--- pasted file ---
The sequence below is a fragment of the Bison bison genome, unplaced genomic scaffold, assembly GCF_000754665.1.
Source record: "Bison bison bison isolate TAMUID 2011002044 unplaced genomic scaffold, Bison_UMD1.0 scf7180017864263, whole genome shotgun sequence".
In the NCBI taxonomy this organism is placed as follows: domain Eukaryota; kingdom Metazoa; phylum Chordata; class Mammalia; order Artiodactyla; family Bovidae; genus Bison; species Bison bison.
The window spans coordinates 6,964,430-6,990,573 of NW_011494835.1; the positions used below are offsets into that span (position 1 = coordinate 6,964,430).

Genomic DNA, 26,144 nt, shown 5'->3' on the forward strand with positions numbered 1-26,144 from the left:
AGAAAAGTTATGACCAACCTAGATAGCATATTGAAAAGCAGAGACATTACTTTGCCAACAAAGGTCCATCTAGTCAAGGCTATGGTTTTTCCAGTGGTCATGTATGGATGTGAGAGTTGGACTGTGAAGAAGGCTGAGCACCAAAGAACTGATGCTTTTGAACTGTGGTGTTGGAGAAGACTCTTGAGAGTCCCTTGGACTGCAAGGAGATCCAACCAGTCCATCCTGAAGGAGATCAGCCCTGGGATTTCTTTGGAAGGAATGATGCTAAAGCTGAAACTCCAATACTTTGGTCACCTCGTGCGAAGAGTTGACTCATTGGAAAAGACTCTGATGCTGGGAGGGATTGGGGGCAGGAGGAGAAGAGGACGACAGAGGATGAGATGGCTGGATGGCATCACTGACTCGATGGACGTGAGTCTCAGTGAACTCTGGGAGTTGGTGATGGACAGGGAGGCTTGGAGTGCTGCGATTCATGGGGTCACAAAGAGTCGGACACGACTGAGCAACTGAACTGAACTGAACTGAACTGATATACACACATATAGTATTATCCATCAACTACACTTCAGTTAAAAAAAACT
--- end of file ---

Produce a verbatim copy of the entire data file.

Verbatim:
The sequence below is a fragment of the Bison bison genome, unplaced genomic scaffold, assembly GCF_000754665.1.
Source record: "Bison bison bison isolate TAMUID 2011002044 unplaced genomic scaffold, Bison_UMD1.0 scf7180017864263, whole genome shotgun sequence".
In the NCBI taxonomy this organism is placed as follows: domain Eukaryota; kingdom Metazoa; phylum Chordata; class Mammalia; order Artiodactyla; family Bovidae; genus Bison; species Bison bison.
The window spans coordinates 6,964,430-6,990,573 of NW_011494835.1; the positions used below are offsets into that span (position 1 = coordinate 6,964,430).

Genomic DNA, 26,144 nt, shown 5'->3' on the forward strand with positions numbered 1-26,144 from the left:
AGAAAAGTTATGACCAACCTAGATAGCATATTGAAAAGCAGAGACATTACTTTGCCAACAAAGGTCCATCTAGTCAAGGCTATGGTTTTTCCAGTGGTCATGTATGGATGTGAGAGTTGGACTGTGAAGAAGGCTGAGCACCAAAGAACTGATGCTTTTGAACTGTGGTGTTGGAGAAGACTCTTGAGAGTCCCTTGGACTGCAAGGAGATCCAACCAGTCCATCCTGAAGGAGATCAGCCCTGGGATTTCTTTGGAAGGAATGATGCTAAAGCTGAAACTCCAATACTTTGGTCACCTCGTGCGAAGAGTTGACTCATTGGAAAAGACTCTGATGCTGGGAGGGATTGGGGGCAGGAGGAGAAGAGGACGACAGAGGATGAGATGGCTGGATGGCATCACTGACTCGATGGACGTGAGTCTCAGTGAACTCTGGGAGTTGGTGATGGACAGGGAGGCTTGGAGTGCTGCGATTCATGGGGTCACAAAGAGTCGGACACGACTGAGCAACTGAACTGAACTGAACTGAACTGATATACACACATATAGTATTATCCATCAACTACACTTCAGTTAAAAAAAACT